I have been monitoring my PSAs since 1992. Over the last 3 years it has been every 6 months. No treatments administered but am heading towards Cyberknife IMRT and ADT at Georgetown University Hospital (GUH) in Washington DC. ADT for how long is a bit of a debate as you will see. Urologist is Dr. John Lynch, med onc is Dr. Nancy Dawson and rad onc is Dr. Sean Collins. You could find them at the GUH site if you were to google it. Pathology done by National Institutes of Health (NIH) after a non FDA approved prostate fusion biopsy process which used a Tesla 4 parametric approach. 16 cores done and 2 were positive. Previous 2 biopsies were all benign. Great debate since NIH said Glsn 7 & 8. Epstein said Glsn 6 & 8. Bostwick asked to do bcl2, p53 and MIB-1 and ProstaVysion tests as recommend by Dr. Israel Barken, www.pcref.org. They did a path review (not asked) and changed all back to glsn 7s (4+3) and in my mind proved it by doing a particular stain on the 8 and provided a color picture of same. Not sure who you believe in this case nor what any Dr would say. All of the Bostwick tests came back with the term favorable prognosis. Also did PAP, CGA, NSE and IGF-1 which were in the favorable ranges. GUH follows the NCCN guidelines as regards recommended approaches. I will be 74 in a couple of months. GUH is a very heavy user of Cyberknife (CK) having done hundreds of PC folks. In my case they do a CK boost for a week (3 sessions) & then 5 weeks of IMRT/IGRT. I also had the PET/CT sodium fluoride scan & CT pelvic/abdominal scans done, all negative. The NIH process revealed no lymph node and clear seminal vesicles per the report. Been monitoring my PSAs while deciding and they are at or below what the diagnosis level.
Have seen multiple Drs at NIH, Walter Reid Center for Prostate Disease Research, GUH, other uro's all of whom felt that with age surgery, while an option, was not the best. I have to agree. Talked to a cryo Dr and did not feel that was the right fit. Very impressed with the stats, personal approach and ability to answer questions (day and night) by the GUH rad on who is a straight shooter as confirmed by another member of this site. Joined the CK patient forum and had some conversations with Dr. Katz who contributes to that site and became convinced that CK was okay. Everything has side effects, no free lunches anywhere. I have been told that I am an intermediate to high risk patient due to all of this path business. So we start with ADT to shrink the prostate (54cc size). I know the question will become duration of ADT but need to start and we can haggle over how long. Only wrinkle to a degree is the IGRT part will be done using the GUH protocol but at a much closer hospital to my location which uses fiducials and Varian RapidArc for that piece.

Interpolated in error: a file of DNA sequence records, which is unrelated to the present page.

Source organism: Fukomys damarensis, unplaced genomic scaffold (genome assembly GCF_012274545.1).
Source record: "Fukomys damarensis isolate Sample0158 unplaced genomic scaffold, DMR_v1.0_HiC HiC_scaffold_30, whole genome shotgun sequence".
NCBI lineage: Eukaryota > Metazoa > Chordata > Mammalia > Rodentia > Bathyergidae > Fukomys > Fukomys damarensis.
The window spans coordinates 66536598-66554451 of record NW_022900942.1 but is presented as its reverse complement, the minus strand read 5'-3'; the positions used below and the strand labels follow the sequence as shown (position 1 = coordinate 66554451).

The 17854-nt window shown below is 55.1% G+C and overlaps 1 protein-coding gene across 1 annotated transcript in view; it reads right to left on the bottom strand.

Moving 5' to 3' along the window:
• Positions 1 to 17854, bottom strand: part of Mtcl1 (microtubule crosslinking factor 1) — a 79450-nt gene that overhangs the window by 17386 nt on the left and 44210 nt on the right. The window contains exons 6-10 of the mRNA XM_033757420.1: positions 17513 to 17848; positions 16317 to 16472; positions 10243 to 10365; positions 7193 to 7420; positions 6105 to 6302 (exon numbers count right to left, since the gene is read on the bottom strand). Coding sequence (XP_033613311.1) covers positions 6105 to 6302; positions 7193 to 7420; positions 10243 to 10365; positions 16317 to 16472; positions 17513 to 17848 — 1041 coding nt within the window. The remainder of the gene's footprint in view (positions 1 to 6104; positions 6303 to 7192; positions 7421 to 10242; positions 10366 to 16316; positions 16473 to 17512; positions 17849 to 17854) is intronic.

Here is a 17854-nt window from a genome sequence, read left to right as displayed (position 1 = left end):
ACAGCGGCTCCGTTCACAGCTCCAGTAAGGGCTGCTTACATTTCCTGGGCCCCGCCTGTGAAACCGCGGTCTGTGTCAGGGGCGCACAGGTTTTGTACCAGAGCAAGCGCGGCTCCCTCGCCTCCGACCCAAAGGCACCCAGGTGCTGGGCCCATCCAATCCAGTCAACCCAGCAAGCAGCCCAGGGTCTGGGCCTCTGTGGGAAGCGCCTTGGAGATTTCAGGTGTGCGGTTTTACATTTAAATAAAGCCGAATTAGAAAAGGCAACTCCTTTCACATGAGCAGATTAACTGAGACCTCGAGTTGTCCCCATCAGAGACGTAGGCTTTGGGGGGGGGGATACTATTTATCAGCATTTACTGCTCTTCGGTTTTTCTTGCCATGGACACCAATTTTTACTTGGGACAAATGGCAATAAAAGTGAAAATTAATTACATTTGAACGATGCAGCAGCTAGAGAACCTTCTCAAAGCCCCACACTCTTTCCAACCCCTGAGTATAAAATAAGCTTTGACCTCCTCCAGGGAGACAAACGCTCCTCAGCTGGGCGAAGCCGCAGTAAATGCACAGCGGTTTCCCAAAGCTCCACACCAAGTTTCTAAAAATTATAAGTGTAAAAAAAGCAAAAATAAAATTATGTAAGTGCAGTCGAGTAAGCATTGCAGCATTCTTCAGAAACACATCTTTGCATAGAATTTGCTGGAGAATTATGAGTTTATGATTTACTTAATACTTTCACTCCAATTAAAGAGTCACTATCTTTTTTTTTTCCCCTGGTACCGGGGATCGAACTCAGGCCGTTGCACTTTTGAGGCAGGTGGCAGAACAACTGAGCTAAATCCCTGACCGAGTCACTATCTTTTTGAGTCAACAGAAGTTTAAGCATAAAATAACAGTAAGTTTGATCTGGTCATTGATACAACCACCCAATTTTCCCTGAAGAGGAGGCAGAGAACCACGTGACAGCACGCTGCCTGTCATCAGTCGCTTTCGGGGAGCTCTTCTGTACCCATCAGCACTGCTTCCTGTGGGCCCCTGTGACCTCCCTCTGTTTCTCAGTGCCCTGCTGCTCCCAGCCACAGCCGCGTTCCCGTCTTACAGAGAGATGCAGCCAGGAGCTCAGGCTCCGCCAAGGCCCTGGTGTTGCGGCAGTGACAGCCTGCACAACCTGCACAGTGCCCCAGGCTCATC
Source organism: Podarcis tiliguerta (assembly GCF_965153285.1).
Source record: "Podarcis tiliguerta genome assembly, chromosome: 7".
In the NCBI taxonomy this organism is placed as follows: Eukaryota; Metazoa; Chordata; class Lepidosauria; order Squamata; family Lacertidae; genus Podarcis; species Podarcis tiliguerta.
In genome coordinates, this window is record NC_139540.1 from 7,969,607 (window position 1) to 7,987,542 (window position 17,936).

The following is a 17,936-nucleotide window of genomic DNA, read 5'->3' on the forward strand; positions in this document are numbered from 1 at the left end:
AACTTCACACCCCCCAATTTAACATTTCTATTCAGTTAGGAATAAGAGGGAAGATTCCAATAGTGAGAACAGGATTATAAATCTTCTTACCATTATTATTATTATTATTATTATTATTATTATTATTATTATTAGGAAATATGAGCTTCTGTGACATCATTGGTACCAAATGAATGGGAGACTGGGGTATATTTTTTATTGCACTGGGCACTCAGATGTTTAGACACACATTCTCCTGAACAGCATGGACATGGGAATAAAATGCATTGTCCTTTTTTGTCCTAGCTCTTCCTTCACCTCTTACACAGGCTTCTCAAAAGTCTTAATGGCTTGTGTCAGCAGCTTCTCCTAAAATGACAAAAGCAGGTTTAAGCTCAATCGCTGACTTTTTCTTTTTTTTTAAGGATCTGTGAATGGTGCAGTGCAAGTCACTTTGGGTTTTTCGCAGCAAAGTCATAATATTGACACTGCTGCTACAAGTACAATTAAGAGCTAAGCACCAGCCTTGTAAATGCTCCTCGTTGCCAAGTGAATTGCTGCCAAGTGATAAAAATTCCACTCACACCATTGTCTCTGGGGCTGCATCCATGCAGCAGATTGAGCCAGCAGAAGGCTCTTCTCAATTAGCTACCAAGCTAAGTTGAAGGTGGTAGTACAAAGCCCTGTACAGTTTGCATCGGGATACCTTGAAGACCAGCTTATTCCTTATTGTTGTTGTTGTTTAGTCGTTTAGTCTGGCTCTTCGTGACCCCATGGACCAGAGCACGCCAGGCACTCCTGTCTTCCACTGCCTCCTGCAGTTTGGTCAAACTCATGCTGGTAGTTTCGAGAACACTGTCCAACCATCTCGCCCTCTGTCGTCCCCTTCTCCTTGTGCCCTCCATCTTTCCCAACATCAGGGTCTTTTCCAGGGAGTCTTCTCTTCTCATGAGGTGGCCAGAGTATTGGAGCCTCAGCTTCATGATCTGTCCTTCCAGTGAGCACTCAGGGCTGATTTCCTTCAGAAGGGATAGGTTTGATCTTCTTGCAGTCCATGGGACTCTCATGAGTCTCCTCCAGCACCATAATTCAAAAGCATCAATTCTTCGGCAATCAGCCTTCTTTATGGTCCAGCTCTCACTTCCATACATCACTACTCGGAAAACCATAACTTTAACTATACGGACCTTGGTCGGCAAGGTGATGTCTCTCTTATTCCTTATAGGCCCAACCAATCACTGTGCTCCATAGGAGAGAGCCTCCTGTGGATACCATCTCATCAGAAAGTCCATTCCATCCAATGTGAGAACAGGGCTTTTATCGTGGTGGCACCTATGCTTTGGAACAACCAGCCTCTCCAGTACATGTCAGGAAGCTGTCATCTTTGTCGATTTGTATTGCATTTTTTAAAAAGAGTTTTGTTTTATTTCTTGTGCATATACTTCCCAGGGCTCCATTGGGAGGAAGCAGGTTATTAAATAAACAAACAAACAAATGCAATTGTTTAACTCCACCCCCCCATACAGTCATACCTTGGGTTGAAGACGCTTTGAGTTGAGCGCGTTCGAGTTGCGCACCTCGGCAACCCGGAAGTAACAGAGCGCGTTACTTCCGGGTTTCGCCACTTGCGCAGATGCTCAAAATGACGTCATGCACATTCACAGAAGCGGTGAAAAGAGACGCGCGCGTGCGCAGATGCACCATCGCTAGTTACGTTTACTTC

More on the journey later.
Since I last posted I have had 3 Cyberknife (CK) sessions in mid August 2012 at Georgetown University Hospital (GUH) in Washington DC under rad onc Dr. Sean Collins. Sessions were an hour each and equivalent to HDR treatments. 45 grey conducted overall. 6.5 Gy daily fraction. Dose 19.5 Gy.
Proceeded on IGRT at a more local hospital for 5 weeks of IMRT/IGRT using Varian Accuray equipment whihc was completed on Sept 25, 2012. In both cases 4 gold fiducials were placed for tracking along with the weekly filming sessions of the Accuray approach for target adjustment as I understand it. So far side effects have been very minimal. A bit of fatigue and some looser stools. Only major event has been nocturia which is being aided by Flomax, 2 capsules a day. Nocturia is a bit bothersome with getting up 3 times a night but otherwise able to rest.